A three-week, seven city North American innovation tour

North American Hub Tour

How does an innovation hub build resilience in regional communities?

What makes an innovation hub or startup accelerator a success?

How can we fast-track global impact for local regional startups?

These are a few of the questions that are top of mind as I head out for a three-week tour of innovation hubs through seven North American cities.

Why am I going?

It has been almost 12 months since I stepped into the role of Community Manager for Fire Station 101, Ipswich City Council’s innovation hub. Launched in March, 2016, over 100 startups and entrepreneurs have joined and given it a go at building, growing, and scaling their business.

These bold entrepreneurs address challenges in sectors and technologies including automotive, virtual reality, accounting, legal, social enterprise, drones, education, agriculture, project management, recruitment, fitness, gaming, and more. We delivered over 100 events, including hackathons, meetups, executive strategy sessions, school programs, and hosted global dignitaries and other local councils. We facilitated the implementation of new companies, employment, investment, and built personal and community resilience.

Even with these outcomes and momentum, we know that we will not get to where we need to go with the same thinking that got us to where we are now. This applies as much to our strategy for year two as it did when the hub launched. So, I am investing in three weeks to experience other models first-hand. I aim to reset, refresh, and challenge my thinking as we prepare to deliver outcomes for our entrepreneur members and the broader community over the next twelve months.

My aims for the trip are to:

  • Establish global connections for local startups,
  • Bring back new ideas for regional hubs,
  • Identify where I can personally have the most impact in the next two to three years, and
  • Gain insights into my PhD research on the connection between regional hubs and community resilience.

Leg 1: Startup Catalyst

The first week of the trip is through a program called Startup Catalyst. Brainchild of investor, startup advocate, and Shark Tank mentor Steve Baxter and managed by CEO Aaron Birkby, the Startup Catalyst program takes entrepreneurs, leaders, and investors on tours of global innovation meccas to expand thinking, build capability, and facilitate connections.

The tour I am going on is focused on leaders within the Queensland startup ecosystem. Sharing the experience with other leaders from across Queensland will have a multiplier effect for the State as we create a shared vision and raise the overall standard of delivery for local entrepreneurs. I am very grateful for the sponsorship from the Advancing Regional Innovation Program Fund through the Advance Queensland program.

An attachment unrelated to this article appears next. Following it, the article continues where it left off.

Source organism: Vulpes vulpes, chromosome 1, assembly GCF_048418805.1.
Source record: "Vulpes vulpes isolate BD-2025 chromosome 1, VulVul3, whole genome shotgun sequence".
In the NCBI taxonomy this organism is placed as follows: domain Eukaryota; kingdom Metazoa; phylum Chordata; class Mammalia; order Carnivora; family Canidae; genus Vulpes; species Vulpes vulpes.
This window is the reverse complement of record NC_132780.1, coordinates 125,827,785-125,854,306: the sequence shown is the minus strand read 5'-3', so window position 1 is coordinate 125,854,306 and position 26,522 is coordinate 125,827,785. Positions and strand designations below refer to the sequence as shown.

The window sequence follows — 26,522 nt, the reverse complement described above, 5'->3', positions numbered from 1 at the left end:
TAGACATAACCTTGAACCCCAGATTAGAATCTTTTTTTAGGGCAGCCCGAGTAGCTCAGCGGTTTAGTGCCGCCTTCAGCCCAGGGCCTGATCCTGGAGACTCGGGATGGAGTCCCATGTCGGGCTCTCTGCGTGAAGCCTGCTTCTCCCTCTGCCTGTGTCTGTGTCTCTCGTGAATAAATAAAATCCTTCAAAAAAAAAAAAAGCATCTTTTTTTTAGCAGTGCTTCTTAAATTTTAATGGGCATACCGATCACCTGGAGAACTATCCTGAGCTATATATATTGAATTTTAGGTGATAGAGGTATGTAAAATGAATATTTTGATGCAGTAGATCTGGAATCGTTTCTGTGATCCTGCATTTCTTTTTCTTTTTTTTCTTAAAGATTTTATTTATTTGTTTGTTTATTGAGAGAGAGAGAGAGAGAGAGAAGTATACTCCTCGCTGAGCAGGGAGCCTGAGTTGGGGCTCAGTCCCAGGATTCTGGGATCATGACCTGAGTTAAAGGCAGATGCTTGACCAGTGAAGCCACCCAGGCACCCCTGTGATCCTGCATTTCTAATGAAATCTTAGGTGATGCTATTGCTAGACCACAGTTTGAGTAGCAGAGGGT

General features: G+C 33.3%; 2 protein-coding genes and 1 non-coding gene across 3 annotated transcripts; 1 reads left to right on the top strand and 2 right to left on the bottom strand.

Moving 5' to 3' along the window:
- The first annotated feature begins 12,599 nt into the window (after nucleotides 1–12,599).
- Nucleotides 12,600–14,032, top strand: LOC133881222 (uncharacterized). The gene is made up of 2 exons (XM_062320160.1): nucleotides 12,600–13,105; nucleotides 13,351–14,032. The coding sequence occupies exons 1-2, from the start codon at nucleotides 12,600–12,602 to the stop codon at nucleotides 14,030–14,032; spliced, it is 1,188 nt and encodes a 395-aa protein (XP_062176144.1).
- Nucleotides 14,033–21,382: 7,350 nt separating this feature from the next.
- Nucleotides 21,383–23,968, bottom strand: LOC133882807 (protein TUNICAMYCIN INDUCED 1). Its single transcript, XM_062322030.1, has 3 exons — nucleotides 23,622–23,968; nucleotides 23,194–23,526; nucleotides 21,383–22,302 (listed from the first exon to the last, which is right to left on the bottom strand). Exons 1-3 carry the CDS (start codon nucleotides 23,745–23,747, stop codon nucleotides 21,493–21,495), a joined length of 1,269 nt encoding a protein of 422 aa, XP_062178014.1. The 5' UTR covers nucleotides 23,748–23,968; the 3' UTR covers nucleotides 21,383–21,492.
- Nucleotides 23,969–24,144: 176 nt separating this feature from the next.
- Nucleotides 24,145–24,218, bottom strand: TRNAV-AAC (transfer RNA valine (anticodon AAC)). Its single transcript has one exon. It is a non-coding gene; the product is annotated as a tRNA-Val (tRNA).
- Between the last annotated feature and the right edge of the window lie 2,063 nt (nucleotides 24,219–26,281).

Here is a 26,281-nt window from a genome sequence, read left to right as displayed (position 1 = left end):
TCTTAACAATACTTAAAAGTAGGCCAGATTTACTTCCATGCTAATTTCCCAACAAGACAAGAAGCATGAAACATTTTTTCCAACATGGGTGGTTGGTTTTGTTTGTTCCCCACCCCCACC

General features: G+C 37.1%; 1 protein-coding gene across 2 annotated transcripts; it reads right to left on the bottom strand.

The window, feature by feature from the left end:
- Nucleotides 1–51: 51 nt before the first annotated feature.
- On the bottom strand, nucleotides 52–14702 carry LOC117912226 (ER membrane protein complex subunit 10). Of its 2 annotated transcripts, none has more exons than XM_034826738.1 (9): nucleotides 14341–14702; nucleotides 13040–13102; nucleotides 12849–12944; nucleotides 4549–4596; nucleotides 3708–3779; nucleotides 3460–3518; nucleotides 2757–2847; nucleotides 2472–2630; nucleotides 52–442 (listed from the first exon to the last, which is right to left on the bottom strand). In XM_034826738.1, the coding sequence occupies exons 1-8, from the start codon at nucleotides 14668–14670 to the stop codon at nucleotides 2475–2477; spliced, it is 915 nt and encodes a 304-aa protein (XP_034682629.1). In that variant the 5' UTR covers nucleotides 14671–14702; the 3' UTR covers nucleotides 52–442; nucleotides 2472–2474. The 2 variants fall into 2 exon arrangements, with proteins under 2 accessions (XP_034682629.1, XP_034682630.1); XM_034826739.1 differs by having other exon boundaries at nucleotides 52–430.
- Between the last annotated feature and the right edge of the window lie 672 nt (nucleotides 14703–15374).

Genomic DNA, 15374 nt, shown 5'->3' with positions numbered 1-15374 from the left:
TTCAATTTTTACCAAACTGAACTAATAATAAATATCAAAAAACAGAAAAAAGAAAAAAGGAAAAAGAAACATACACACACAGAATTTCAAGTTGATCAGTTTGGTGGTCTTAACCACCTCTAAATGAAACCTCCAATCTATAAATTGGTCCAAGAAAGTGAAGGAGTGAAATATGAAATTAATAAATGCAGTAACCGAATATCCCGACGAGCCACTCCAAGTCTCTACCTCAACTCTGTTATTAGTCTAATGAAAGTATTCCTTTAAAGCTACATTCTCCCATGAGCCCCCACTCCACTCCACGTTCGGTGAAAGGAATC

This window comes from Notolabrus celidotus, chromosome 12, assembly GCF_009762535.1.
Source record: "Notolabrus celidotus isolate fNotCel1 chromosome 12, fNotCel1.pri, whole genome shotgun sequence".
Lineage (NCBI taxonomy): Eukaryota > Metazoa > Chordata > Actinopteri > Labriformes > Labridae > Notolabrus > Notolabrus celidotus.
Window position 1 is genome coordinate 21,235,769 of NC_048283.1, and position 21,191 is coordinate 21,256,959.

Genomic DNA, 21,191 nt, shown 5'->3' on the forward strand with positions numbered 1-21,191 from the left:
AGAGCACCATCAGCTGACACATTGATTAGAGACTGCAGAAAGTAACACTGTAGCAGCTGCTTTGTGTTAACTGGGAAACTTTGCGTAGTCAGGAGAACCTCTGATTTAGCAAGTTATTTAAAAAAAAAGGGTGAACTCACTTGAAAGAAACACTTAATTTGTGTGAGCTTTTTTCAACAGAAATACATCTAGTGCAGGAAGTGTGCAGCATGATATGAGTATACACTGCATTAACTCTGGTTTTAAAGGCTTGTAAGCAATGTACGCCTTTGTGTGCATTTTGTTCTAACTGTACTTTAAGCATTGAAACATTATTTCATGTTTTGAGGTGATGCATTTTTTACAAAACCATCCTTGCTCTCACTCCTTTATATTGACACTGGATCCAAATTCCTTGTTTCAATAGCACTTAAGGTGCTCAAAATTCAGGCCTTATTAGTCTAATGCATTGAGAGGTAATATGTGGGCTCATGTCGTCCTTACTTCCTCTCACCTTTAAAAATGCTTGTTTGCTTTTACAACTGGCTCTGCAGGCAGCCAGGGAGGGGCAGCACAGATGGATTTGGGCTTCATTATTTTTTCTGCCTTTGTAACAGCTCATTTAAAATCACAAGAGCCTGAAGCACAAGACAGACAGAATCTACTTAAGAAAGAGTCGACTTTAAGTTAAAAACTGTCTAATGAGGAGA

The first stop will be in Denver and Boulder Colorado. With a population of only 100,000, Boulder is credited with a tech startup formation rate six times the US national average. Having read investor and entrepreneur Brad Feld’s description of the key attributes of success in his book Startup Communities, I am keen to see the words on paper in real life and understand how the lessons can be applied back in Australia.

Target sites on the Colorado list include: Boom Town Accelerator, Spark Boulder, Galvanise, Techstars, Shift Workspaces, SheEO, and Rockies Venture Club.

San Francisco

In the startup community, you often hear reference to places being the next Silicon Valley or the Silicon Valley of XX (Agriculture, hardware, etc.). I look forward to experiencing a region that reports an estimated 27,000 startups and 15,000 investors operating in an area roughly equivalent to the Brisbane-to-Gold Coast region, and with a population of roughly 7 million people.

Target sites on the San Francisco list include: Runway, Angel Labs, ReadWrite Labs, Impact Hub San Francisco, Startup House, 500 Startups, Hackers / Founders, Singularity University Labs, Workshop Café, Rocketspace, and WeWork.

Leg 2: Kansas City, Toronto, Seattle, Vancouver

I added two more weeks and a second leg of my trip to take advantage of being on the other side of the pond.

Kansas City

Kansas City was added for one visit: the Kauffman Foundation. I kept coming across the Kauffman Foundation in research on measuring ecosystems, and in particular the connection between innovation ecosystems and social impact. When a visiting entrepreneur from the States mentioned them again, I booked my ticket to Kansas City and then reached out to get a meeting.

I am also looking forward to connecting with the Kansas City Startup Village, seeing the 1 Million Cups presentation, and hope to connect with Plexpod and KC SourceLink.